Loseby says procurement leaders show their value through their ability to focus on all six of the attributes. Sharing an example from Rolls Royce, he digs into the varying factors at play when evaluating suppliers and developing solutions. “We started to talk about the value that we delivered in terms of decreasing the number of people-hours that we needed to invest in a particular process or activity, higher levels of quality and assurance, or dual supply. It was a wide variety of considerations that combined allowed us to bring a higher quality solution to the table, sometimes even including looking at entirely different ways of delivering either goods or services.
A weighted discussion involving areas of risk as well as potential opportunities safeguards a company’s continuity of business. Putting talk of cost on hold opens the door for procurement to hold more value-add discussions.
The cost of disruption far outweighs savings while putting your companies service levels and reputation on the line. “Putting the entire business at risk for comparatively small savings is not a good value equation,” he says. “By engaging with stakeholders in terms of the value agenda, they recognise that you’re making it easier for them to do what they do. Removing the friction from contracts or solutions increases their likelihood of adoption. So, for me, that is fundamentally the difference between driving cost vs value.”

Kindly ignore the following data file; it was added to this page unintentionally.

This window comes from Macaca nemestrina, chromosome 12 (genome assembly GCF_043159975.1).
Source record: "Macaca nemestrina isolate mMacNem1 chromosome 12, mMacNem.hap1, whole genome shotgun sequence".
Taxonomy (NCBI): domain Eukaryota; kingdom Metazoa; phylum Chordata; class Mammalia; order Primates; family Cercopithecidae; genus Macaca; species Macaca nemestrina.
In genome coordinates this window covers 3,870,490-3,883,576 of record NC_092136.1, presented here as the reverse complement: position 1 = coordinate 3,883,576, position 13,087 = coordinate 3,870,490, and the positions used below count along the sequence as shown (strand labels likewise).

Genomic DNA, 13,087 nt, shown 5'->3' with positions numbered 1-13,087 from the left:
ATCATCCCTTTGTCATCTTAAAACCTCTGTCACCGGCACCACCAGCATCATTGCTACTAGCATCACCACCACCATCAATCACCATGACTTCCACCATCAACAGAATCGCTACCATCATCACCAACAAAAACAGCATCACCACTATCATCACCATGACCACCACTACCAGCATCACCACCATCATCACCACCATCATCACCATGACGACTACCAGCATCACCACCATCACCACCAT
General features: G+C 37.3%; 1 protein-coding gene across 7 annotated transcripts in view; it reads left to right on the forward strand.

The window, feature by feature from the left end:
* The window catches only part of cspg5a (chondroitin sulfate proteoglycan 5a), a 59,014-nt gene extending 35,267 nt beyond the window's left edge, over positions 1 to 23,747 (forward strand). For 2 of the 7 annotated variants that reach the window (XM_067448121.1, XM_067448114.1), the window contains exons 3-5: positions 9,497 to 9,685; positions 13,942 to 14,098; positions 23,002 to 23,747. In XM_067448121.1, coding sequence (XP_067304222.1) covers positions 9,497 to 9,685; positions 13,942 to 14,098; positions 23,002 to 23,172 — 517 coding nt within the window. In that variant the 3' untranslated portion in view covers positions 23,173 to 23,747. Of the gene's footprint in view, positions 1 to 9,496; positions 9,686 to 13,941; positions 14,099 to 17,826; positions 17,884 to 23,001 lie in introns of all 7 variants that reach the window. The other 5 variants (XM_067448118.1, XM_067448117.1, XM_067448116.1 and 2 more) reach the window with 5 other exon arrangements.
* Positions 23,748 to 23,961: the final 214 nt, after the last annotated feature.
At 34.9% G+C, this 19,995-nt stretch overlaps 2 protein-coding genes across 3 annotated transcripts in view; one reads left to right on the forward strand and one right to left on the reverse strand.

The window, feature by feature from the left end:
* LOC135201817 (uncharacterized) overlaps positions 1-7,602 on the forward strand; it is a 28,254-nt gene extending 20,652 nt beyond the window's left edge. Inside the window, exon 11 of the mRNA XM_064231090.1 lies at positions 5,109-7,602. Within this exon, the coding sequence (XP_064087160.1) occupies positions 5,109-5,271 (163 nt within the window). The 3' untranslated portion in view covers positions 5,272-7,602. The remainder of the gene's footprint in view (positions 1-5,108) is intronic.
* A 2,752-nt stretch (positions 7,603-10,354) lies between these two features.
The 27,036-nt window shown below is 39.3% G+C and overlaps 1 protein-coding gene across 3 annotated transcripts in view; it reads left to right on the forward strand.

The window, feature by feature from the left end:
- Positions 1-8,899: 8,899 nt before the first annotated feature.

From Vendor Management to Collaborative Partnerships
Loseby believes that the old approach of setting requirements and demanding suppliers comply is faulty by design. He suggests companies would extract better outcomes from taking a proactive approach to corporate education and mentoring and working more collaboratively.
When it comes to driving initiatives such as sustainability and diversity, “For many organisations, particularly the SMEs, you are essentially asking them to produce a subject matter expert that has not only the knowledge but the ability to implement new ways of working. It's an unreasonable ask. It just adds another tranche of work somebody has to do amongst their day job. And the reality is that's unreasonable.”
“We have to change the approach to one of enabling, supporting and educating. It’s a very different vocabulary, but I firmly believe that if we redirect all the negative energy that we spend pushing and instead consider helping as a well-spent investment of our time and It will be a more enjoyable journey. And you will build the loyalty and the support of the SME’s and other organisations along the way.”
“Collaboration is one of the greatest ways of delivering competitive advantage. The way in which we conduct business is hugely important. It’s the social contract that we enable between people and businesses that makes things happen. If you want to create suppliers of choice, that's the way of doing it.”